Reminder: It is Illegal to Release Flares on New Year’s Eve

22 December 2011

Boaters who intend to celebrate New Year’s Eve on the Myall Lakes are reminded that it is irresponsible and illegal to release flares unless in an emergency, with unplanned bushfires possible consequences.

NSW Maritime Hunter/ Inland Regional Manager Sonia McKay said NSW Maritime Boating Safety Officers and National Parks and Wildlife Service rangers will be on the look out on the lake and in the Myall Lakes National Park for any misuse of flares over the summer season.

“Flares set off by boat users on the Myall Lakes system have caused three bushfires in Myall Lakes National Park over the past 20 years,” Ms McKay said.

“The last one was on New Year’s day in 2008.”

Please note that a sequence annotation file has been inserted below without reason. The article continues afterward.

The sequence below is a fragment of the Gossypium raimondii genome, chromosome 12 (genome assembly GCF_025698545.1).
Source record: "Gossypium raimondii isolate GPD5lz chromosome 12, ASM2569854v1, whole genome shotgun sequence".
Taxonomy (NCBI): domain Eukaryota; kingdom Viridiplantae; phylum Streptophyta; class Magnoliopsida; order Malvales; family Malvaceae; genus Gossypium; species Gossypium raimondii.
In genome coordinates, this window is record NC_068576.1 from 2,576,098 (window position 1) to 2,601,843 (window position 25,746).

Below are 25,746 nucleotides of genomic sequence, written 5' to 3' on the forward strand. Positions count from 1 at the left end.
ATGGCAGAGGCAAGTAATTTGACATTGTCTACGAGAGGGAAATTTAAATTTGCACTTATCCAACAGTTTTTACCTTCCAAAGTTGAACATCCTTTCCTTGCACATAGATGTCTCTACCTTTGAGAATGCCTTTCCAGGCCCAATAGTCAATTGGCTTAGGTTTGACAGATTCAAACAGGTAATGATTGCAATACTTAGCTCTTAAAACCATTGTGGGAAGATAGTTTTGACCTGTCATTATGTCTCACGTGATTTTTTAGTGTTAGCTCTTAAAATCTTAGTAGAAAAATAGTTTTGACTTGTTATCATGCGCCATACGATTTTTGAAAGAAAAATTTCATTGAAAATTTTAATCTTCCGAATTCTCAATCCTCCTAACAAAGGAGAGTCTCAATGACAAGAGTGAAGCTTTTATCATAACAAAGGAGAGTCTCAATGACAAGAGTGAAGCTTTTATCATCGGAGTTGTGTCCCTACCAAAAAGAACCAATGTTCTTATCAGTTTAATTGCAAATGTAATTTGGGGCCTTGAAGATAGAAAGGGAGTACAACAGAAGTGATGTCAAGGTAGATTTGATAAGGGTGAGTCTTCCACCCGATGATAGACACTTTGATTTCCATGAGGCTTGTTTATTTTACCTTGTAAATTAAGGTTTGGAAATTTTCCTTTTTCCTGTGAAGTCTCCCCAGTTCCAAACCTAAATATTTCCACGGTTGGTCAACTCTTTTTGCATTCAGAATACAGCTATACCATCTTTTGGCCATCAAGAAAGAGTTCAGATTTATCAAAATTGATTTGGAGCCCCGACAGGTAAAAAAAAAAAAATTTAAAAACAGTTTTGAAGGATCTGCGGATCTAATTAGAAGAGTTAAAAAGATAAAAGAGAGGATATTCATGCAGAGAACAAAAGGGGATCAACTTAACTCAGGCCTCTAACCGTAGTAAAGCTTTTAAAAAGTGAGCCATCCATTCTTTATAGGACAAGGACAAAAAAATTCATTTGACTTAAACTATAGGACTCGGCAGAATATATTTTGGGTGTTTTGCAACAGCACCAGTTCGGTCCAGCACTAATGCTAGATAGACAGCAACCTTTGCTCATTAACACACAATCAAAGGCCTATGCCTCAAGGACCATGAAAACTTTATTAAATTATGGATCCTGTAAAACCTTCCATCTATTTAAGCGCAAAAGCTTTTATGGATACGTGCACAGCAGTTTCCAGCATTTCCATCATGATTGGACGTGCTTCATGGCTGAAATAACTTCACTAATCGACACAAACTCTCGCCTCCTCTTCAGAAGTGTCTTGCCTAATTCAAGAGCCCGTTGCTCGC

“Unplanned bushfires can significantly affect the park’s biodiversity, incur a very high cost to suppress the fire and present a major risk to firefighters who combat the blaze.”

It is an offence to carry or use any explosive, flare or firework in a national park (maximum penalty is $3,300). The only exception to this would be if the person is complying with NSW Maritime legislation and carrying flares as safety equipment for use in emergencies when boating.

Ms McKay said boat owners must ensure flares are replaced every three years.

“After this time, there is no guarantee they will fire when needed. Flares must be replaced before they expire and old flares, which are classed as explosives, must be disposed of properly,” Ms McKay said.

Flares can now be placed into special containers at NSW Maritime coastal service centres where they are stored for collection and transported to the Sterihealth facility at Silverwater, Sydney. The expired flares will then be destroyed at ultra-high temperature under strict environmental conditions.

For more information on when flares are required to be carried as safety equipment when boating go to

NSW Maritime is part of Roads and Maritime Services.

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